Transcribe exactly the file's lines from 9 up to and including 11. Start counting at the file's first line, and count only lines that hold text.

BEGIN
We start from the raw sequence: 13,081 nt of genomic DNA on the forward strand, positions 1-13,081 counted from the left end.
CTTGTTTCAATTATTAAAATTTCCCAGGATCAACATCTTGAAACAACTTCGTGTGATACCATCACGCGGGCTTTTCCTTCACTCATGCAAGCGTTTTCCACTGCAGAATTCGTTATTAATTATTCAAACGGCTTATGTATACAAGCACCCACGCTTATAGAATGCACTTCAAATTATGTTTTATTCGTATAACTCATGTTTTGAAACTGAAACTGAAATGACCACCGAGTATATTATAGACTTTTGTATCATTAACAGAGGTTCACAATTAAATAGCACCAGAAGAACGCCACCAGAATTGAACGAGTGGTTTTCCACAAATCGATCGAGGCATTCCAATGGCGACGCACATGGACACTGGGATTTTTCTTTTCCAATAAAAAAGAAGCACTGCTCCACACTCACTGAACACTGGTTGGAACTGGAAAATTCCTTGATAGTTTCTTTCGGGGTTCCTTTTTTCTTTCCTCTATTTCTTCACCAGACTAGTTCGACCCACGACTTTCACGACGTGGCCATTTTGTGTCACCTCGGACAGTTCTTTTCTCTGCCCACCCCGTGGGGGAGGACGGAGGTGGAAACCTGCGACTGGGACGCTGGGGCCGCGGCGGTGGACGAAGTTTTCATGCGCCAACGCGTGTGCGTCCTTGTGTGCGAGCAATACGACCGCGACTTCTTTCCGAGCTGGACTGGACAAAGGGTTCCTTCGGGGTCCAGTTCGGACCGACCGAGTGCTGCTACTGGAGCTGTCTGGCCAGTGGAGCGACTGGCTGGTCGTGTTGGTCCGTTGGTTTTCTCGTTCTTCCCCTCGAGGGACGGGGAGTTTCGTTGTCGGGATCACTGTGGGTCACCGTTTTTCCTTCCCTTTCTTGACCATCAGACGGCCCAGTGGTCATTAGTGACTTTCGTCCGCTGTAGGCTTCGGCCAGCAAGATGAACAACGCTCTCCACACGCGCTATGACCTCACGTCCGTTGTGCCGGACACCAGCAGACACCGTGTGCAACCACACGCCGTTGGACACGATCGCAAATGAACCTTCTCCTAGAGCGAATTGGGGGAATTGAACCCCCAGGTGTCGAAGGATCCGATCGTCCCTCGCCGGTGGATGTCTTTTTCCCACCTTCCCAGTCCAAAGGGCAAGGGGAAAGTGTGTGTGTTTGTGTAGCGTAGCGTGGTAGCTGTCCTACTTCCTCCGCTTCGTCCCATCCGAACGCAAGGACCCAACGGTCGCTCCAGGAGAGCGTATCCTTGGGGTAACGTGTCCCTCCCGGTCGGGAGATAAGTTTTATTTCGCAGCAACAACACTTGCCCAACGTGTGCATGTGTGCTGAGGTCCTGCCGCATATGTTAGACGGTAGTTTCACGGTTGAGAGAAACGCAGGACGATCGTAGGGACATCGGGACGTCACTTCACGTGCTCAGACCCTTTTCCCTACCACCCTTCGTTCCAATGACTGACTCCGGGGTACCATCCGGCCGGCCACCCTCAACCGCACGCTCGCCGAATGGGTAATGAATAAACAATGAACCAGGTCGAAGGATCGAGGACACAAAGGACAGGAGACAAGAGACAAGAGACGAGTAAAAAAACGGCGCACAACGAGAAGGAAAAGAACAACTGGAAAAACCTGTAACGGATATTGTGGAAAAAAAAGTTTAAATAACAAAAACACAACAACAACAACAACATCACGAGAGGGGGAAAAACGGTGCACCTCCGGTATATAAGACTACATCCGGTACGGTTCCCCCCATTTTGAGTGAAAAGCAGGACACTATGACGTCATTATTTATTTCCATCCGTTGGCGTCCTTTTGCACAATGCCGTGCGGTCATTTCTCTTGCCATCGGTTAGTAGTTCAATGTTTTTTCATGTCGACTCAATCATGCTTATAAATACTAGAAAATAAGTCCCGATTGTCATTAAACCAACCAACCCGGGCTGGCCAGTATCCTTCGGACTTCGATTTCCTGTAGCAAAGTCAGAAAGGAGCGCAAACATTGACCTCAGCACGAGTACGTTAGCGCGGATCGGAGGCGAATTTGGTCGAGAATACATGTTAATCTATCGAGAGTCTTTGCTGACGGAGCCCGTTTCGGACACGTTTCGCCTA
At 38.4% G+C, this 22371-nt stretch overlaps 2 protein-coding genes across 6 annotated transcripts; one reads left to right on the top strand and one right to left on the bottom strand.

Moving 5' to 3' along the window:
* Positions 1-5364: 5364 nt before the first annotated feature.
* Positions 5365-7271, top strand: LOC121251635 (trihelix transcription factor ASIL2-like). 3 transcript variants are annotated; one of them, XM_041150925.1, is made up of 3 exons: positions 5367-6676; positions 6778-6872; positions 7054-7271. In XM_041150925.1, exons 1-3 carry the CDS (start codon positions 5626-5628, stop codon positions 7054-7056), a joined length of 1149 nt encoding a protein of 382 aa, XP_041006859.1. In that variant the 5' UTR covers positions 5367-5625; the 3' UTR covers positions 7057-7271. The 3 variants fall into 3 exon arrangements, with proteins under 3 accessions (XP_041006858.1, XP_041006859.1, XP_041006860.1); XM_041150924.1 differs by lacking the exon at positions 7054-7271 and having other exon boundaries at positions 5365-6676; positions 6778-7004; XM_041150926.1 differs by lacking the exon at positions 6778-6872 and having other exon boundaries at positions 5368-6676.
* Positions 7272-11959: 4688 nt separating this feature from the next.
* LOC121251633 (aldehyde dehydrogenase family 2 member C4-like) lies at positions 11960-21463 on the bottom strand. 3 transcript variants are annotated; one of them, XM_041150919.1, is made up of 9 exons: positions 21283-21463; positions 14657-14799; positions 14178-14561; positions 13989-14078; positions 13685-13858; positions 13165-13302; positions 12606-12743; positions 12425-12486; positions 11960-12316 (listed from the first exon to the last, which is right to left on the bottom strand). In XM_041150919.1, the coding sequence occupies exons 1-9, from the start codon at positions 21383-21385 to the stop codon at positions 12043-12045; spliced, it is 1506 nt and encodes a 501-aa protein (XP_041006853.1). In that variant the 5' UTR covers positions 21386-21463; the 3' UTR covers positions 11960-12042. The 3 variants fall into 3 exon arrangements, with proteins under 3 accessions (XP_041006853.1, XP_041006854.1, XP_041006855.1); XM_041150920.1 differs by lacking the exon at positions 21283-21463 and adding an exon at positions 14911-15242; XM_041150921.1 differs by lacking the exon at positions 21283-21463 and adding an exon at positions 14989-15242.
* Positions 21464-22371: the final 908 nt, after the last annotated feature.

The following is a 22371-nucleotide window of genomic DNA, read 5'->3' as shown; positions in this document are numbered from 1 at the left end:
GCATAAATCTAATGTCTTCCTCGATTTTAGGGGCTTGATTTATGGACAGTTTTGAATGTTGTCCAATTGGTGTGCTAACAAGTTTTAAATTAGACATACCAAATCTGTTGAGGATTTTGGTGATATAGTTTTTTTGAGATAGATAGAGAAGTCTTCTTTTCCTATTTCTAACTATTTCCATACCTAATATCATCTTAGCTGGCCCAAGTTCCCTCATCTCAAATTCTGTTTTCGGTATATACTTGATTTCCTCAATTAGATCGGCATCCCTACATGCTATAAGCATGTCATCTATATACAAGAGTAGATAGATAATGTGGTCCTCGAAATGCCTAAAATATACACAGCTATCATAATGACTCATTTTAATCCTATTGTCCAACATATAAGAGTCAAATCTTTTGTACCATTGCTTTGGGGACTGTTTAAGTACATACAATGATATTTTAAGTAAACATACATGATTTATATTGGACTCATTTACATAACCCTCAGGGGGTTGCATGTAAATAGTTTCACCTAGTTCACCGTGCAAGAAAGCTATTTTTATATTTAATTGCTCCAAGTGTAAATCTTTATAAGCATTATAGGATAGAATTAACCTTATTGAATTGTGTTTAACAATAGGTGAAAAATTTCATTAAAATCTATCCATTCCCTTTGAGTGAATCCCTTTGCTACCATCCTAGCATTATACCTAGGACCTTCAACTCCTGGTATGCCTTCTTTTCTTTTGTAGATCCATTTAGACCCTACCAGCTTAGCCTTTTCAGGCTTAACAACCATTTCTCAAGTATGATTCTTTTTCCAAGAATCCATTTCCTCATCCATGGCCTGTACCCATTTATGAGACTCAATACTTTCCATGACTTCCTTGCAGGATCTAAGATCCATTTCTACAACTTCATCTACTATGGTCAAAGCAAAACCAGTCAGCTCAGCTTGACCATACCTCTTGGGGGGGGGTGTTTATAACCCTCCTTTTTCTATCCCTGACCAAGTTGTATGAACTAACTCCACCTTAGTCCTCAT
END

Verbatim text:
* Positions 21464-22371: the final 908 nt, after the last annotated feature.

The following is a 22371-nucleotide window of genomic DNA, read 5'->3' as shown; positions in this document are numbered from 1 at the left end:
GCATAAATCTAATGTCTTCCTCGATTTTAGGGGCTTGATTTATGGACAGTTTTGAATGTTGTCCAATTGGTGTGCTAACAAGTTTTAAATTAGACATACCAAATCTGTTGAGGATTTTGGTGATATAGTTTTTTTGAGATAGATAGAGAAGTCTTCTTTTCCTATTTCTAACTATTTCCATACCTAATATCATCTTAGCTGGCCCAAGTTCCCTCATCTCAAATTCTGTTTTCGGTATATACTTGATTTCCTCAATTAGATCGGCATCCCTACATGCTATAAGCATGTCATCTATATACAAGAGTAGATAGATAATGTGGTCCTCGAAATGCCTAAAATATACACAGCTATCATAATGACTCATTTTAATCCTATTGTCCAACATATAAGAGTCAAATCTTTTGTACCATTGCTTTGGGGACTGTTTAAGTACATACAATGATATTTTAAGTAAACATACATGATTTATATTGGACTCATTTACATAACCCTCAGGGGGTTGCATGTAAATAGTTTCACCTAGTTCACCGTGCAAGAAAGCTATTTTTATATTTAATTGCTCCAAGTGTAAATCTTTATAAGCATTATAGGATAGAATTAACCTTATTGAATTGTGTTTAACAATAGGTGAAAAATTTCATTAAAATCTATCCATTCCCTTTGAGTGAATCCCTTTGCTACCATCCTAGCATTATACCTAGGACCTTCAACTCCTGGTATGCCTTCTTTTCTTTTGTAGATCCATTTAGACCCTACCAGCTTAGCCTTTTCAGGCTTAACAACCATTTCTCAAGTATGATTCTTTTTCCAAGAATCCATTTCCTCATCCATGGCCTGTACCCATTTATGAGACTCAATACTTTCCATGACTTCCTTGCAGGATCTAAGATCCATTTCTACAACTTCATCTACTATGGTCAAAGCAAAACCAGTCAGCTCAGCTTGACCATACCTCTTGGGGGGGGGTGTTTATAACCCTCCTTTTTCTATCCCTGACCAAGTTGTATGAACTAACTCCACCTTAGTCCTCAT